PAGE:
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Just thinking through your example…

So isolated MyActor is changing the isolation of actorFunction declaration itself, but isolated(caller) is changing the isolation of that parameter. Very similar code meaning very different things. I see what you mean.

And furthermore swapping the keywords in either case β€” like isolated(caller) MyActor or vice versa β€” I'm assuming that would be completely invalid. So the visual similarity would be misleading.

Yeah, I see your point.

I was attracted to the isolated(caller) idea because it avoids adding another attribute for closures β€” there are already so many! But I can see how it would be misleading, and attributes for functions are already prolific, so it makes sense to follow that pattern.


Can we create a dynamic actor attribute the means the same thing? That way it could be used everywhere users would expect to specify an actor. @CallerActor seems to fit.

funcisolated, Γ  la fileprivate
Mostly facetious, but we could consider something like functionisolating.

I am currently leaning towards using isolated(caller) and isolated(any) for this and then gradually deprecating the existing isolated parameter modifier in favor of some new spelling (maybe isolated(parameter: actor) on the function level, although that has some trouble with being written on function types). I brought this up with the rest of the LSG, and we're tentatively in favor of exploring that direction.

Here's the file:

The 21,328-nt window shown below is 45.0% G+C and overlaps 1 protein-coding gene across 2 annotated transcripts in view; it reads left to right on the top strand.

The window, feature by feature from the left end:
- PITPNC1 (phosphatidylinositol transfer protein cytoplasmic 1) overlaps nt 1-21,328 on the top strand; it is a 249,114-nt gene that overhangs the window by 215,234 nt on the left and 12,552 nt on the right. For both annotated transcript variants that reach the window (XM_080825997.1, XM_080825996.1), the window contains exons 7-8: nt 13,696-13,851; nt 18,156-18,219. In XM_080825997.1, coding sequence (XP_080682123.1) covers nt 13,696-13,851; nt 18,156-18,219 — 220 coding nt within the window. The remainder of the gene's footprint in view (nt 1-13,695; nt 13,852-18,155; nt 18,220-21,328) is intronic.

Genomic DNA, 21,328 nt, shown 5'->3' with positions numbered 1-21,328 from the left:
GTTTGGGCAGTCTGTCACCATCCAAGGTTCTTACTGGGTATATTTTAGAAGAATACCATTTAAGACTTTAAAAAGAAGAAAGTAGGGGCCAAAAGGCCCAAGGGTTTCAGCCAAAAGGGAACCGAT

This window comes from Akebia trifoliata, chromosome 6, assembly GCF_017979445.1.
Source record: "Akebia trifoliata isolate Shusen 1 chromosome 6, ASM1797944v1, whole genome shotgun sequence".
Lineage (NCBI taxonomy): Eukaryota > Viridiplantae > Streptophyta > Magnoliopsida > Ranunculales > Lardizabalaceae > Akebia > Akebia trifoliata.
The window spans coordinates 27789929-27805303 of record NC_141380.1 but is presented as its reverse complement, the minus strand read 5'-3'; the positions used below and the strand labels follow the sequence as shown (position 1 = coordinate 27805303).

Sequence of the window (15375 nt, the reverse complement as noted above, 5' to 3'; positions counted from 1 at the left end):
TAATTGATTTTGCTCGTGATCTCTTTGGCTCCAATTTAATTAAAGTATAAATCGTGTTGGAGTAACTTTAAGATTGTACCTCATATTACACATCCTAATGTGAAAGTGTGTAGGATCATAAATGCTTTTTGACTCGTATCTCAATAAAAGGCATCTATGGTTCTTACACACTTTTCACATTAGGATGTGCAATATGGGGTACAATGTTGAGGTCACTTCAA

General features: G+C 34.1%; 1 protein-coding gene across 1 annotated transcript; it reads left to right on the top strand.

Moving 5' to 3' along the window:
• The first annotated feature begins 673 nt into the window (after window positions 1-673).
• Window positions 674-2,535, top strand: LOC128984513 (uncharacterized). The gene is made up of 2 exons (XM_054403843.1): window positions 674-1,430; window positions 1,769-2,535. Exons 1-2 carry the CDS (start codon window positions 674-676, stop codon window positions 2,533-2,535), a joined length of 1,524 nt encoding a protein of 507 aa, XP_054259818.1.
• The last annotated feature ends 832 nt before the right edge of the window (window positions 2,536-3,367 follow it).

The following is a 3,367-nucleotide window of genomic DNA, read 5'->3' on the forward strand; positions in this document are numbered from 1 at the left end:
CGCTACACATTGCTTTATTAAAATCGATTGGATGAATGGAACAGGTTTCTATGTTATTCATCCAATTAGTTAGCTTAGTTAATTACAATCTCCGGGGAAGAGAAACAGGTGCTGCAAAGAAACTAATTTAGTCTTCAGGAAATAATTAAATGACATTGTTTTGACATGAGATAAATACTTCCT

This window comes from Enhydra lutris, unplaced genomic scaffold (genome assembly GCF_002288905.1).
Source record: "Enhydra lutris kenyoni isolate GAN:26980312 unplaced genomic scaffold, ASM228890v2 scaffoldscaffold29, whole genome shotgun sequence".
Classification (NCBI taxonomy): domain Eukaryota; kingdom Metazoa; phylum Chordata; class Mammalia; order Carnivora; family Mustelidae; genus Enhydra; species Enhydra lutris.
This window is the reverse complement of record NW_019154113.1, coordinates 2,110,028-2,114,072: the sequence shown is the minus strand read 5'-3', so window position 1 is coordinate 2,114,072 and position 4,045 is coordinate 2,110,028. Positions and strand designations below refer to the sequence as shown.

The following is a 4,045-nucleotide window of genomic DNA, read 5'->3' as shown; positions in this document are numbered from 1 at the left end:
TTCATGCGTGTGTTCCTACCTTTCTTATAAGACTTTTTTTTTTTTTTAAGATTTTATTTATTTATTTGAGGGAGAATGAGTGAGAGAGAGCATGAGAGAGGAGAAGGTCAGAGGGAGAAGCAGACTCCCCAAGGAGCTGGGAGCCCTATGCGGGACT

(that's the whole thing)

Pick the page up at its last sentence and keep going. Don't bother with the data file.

I quite like that direction and spelling, especially the prospect of a future version with the parameter: is exactly something I've been hoping for :slight_smile:

I have not only run into a lot of situations where I thought I needed this, I actually feel like inheriting the caller's actor isolation should be the default behavior and not doing so is unusual. I'd love to see the proposal expand on why this is not the case and/or a bad idea, because it certainly went against my intuitive interpretation of how this should work.

I think the sequentialMap function is a particularly strong example in that this kind of unannotated, general-purpose higher-order function is exactly the kind of thing I'd expect to inherit isolation rather than becoming its "own thing" and effectively unusable from within isolated code.

In fact, I had even convinced myself that this was already the way it worked with a tiny example that I thought would fail otherwise: